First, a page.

Good old-fashioned rock n’ roll is hard to come by these days, but AM Taxi’s vocalist and guitarist Adam Krier is intent on changing that.  No gimmicks and no funny business — this band wants to bring back the classic sound of rock.

Only a few years old and already gaining momentum, AM Taxi is all set for their U.S. tour and for their appearance on the Warped Tour this summer.

Adam spills the goods on out-of-control gigs, banana slug encounters and the ups and downs of crowd surfing.


For AM Taxi newbies, how did the band come together?  A brief history?

We are a Chicago group, we came together three-and-a-half years ago.  We were touring in different groups for years and years and knew each other through that.  Actually, it was me, Chris Smith [drums, backups] and Jason Schmitt (guitar, backups) that got started together. Once we decided we wanted to play shows and do other things, we got my neighbor John and became a five-piece.

You used to be known as “American Taxi” — why the name change?

There was another group with a similar name [The Great American Taxi] and we had to in order to avoid confusion.

Congratulations on signing with Virgin!  How did that come about and how has it changed things for you and the band?

It came about because, well, we just started talking to different record labels and the people at Virgin seemed to get what we were about and share the same vision we have for the project, so it was a really good fit for us.  It’s changed things in that now we can focus on the music more instead of other things like trying to get T-shirt orders in and tours booked, and, you know, promotional things like that.  It’s really helped to get the word around.

According to Alternative Press, you’re in the top 100 bands I need to know.  For newcomers to your music, why are they going to fall in love with your band?

We’re not reinventing the wheel or anything. It’s just honest rock n’ roll music and you don’t see a lot of that any more.  Everything kind of has a gimmick to it, and you don’t see straight ahead.  I think it’ll be a breath of fresh air.

What was it like recording your album live and how do you feel about the outcome?

I think it was the only way we could have done it and I’m really glad we did it that way.  We talked to a dozen or so producers.  Everybody’s sort of in a room by themselves [when you don’t record it live].  Playing it live to a tape moving instead and playing it all together … that’s the way they made records up until the ’80s.  It was good for us because that’s where our influences come from.  A lot of great records were made that way.  There’s a lot of real energy that comes across when you make it that way — there’s mistakes, but they’re real mistakes and I think it comes across.

Do you have day jobs?

This has become pretty full time. We’ve been on the road — we’re about to go on our fourth tour, we leave next week for that, and then we’re on the Warped Tour all summer.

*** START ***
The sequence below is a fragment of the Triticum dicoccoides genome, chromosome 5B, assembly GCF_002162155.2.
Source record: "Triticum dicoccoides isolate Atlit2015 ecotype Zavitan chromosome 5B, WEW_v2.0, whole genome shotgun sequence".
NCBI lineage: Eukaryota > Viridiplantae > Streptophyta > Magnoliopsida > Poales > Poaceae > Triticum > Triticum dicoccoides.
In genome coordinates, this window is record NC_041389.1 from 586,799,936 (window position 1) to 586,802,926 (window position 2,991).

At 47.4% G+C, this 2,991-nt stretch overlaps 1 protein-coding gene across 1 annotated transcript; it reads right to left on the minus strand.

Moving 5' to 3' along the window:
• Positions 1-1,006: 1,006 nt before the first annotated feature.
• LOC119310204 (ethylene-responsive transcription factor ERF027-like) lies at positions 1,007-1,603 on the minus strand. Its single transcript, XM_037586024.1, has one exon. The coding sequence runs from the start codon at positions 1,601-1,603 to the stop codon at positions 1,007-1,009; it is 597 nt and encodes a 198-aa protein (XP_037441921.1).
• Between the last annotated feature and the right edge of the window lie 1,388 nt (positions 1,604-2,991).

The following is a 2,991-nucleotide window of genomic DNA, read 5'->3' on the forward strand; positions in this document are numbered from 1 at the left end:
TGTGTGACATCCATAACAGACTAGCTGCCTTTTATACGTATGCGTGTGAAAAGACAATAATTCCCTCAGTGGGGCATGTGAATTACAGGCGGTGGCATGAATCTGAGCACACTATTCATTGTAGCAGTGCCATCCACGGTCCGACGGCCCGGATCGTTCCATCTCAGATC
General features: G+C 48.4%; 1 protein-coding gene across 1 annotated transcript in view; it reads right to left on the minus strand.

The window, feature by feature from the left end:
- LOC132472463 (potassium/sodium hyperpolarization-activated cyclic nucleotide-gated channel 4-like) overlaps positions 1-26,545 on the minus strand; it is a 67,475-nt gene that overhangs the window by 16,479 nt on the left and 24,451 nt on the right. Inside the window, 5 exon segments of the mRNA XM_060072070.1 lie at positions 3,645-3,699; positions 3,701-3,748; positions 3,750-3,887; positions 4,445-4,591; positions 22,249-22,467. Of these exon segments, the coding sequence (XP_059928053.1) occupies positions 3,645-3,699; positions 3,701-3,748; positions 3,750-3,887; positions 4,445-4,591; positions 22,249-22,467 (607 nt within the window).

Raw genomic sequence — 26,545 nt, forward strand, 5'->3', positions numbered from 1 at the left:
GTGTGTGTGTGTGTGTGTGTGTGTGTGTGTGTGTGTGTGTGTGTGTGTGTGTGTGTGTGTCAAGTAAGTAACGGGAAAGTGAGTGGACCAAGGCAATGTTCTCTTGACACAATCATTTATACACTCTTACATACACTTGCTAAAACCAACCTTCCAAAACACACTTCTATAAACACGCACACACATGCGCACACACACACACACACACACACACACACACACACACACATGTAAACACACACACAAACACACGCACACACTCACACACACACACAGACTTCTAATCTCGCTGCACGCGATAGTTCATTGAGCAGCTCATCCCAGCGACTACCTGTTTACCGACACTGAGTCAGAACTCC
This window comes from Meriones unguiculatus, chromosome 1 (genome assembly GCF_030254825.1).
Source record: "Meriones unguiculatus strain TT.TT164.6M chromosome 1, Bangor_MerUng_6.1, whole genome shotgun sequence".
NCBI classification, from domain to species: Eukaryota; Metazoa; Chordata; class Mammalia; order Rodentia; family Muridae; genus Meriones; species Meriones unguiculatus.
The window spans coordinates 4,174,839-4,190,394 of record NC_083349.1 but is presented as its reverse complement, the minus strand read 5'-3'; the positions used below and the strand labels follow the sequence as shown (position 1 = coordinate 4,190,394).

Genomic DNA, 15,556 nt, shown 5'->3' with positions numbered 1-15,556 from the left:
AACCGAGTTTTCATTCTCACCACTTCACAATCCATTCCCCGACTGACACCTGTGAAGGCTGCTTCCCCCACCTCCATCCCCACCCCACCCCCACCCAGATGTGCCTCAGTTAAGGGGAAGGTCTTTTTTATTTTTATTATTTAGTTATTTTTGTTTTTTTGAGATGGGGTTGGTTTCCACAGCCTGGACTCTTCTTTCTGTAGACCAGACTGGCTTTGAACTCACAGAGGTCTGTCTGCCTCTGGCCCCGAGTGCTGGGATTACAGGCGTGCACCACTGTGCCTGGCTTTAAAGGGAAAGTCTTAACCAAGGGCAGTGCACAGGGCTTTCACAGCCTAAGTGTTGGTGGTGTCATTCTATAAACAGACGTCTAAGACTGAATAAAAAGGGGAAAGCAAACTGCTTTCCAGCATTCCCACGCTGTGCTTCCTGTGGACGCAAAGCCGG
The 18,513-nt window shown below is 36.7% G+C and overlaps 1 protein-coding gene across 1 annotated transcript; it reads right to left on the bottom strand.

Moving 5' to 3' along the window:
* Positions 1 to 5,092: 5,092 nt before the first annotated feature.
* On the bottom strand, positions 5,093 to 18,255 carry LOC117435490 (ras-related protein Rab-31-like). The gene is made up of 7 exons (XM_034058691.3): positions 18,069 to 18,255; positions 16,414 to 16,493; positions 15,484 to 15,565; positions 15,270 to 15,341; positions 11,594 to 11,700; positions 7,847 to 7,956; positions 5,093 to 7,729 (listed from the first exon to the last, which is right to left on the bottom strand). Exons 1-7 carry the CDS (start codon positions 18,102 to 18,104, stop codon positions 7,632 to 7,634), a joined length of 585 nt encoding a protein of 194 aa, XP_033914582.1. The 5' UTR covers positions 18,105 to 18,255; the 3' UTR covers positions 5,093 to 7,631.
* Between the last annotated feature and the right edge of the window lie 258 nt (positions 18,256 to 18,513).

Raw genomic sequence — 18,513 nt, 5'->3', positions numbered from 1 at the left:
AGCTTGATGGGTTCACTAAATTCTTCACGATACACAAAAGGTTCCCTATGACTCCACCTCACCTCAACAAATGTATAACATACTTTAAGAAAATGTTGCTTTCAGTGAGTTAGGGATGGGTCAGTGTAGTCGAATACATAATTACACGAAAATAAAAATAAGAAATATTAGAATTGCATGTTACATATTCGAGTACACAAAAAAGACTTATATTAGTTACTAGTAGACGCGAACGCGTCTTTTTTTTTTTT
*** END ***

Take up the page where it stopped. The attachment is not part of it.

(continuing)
What did you want to be when you grew up?

I just wanted to do this.  So I’m pretty happy.  I’m not sure if I could do anything else, really. I’m a bit of a one-trick pony I guess.

What’s the music scene like in Chicago and how do you fit in?

The music scene is amazing, there’s a whole lot of variety, which is good for us cause we can fit in and do a few different things.  We can play with indie rock bands, punk bands, rock-n-roll bands, pop bands, et cetera.  There are a lot of open-minded listeners.

You listed The Police as one of your influences on your Myspace — what’s your favorite song of theirs?

I really like their early stuff, the first two or three records. “Bring on the Night” is my favorite song of theirs.

Have you ever crowd surfed?

[Laughs] I have a few times, when I was younger.  I haven’t in a few years.  I have a chain attached to my wallet and I lost a bit of money once.

What was it like working with Sum 41 and The Offspring?

We didn’t really get a chance to meet Offspring and hang out with them, but they were great and their audience was great.  Sum 41 was really nice, they were really professional.  A lot of people still think of them as kids, but they’re a well-rounded, well-oiled machine — totally functional, totally pro.

What’s the weirdest show you’ve ever played?

There’s been some strange ones, let me think. We played on a race track once which was really bizarre.  There have been some crazy ones.  We got pranked the last night of the Billy Talent tour that we were on by them and their crew — they superglued our drummer’s sticks together and filled the cymbal with baby powder … it just got everywhere.

What bullshit advice did you get when you were first starting out?

We talked to one manager in particular and he said that we shouldn’t be focusing just on the music.  Music has to be the priority.  There’s a lot of D.I.Y. Myspace Internet bands that promote their asses off, and that’s great, as long they are spending as much time rehearsing as they are getting Myspace fans.  Don’t get me wrong, I think it’s great that these young bands are working to promote themselves, but I think that music needs to come first.

UCSC’s mascot is a banana slug — have you ever seen one?  Would you lick one as it is a Santa Cruz tradition?

I haven’t.  But they seem pretty cool, yeah, I probably would lick one.


See AM Taxi live at Slim’s in San Francisco on April 29.  Their album “We Don’t Stand a Chance” comes out June 8.  For more info, visit